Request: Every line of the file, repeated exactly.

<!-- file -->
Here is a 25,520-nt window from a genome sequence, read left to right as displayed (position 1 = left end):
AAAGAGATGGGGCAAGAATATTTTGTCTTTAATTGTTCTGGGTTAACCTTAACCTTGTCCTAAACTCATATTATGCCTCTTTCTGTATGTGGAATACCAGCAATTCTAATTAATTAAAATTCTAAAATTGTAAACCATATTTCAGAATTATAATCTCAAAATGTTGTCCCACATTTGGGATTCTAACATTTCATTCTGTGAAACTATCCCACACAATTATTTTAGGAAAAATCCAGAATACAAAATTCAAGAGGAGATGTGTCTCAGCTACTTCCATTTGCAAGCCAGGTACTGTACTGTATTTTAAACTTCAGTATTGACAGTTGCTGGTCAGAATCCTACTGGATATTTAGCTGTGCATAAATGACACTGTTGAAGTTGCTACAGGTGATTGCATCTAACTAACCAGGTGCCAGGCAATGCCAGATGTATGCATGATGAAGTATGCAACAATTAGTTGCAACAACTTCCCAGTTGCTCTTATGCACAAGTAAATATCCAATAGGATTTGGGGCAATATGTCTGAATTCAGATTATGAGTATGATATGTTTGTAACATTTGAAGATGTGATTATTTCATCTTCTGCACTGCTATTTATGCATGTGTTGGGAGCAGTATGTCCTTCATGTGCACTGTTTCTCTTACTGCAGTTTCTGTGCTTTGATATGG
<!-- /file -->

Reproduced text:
Here is a 25,520-nt window from a genome sequence, read left to right as displayed (position 1 = left end):
AAAGAGATGGGGCAAGAATATTTTGTCTTTAATTGTTCTGGGTTAACCTTAACCTTGTCCTAAACTCATATTATGCCTCTTTCTGTATGTGGAATACCAGCAATTCTAATTAATTAAAATTCTAAAATTGTAAACCATATTTCAGAATTATAATCTCAAAATGTTGTCCCACATTTGGGATTCTAACATTTCATTCTGTGAAACTATCCCACACAATTATTTTAGGAAAAATCCAGAATACAAAATTCAAGAGGAGATGTGTCTCAGCTACTTCCATTTGCAAGCCAGGTACTGTACTGTATTTTAAACTTCAGTATTGACAGTTGCTGGTCAGAATCCTACTGGATATTTAGCTGTGCATAAATGACACTGTTGAAGTTGCTACAGGTGATTGCATCTAACTAACCAGGTGCCAGGCAATGCCAGATGTATGCATGATGAAGTATGCAACAATTAGTTGCAACAACTTCCCAGTTGCTCTTATGCACAAGTAAATATCCAATAGGATTTGGGGCAATATGTCTGAATTCAGATTATGAGTATGATATGTTTGTAACATTTGAAGATGTGATTATTTCATCTTCTGCACTGCTATTTATGCATGTGTTGGGAGCAGTATGTCCTTCATGTGCACTGTTTCTCTTACTGCAGTTTCTGTGCTTTGATATGG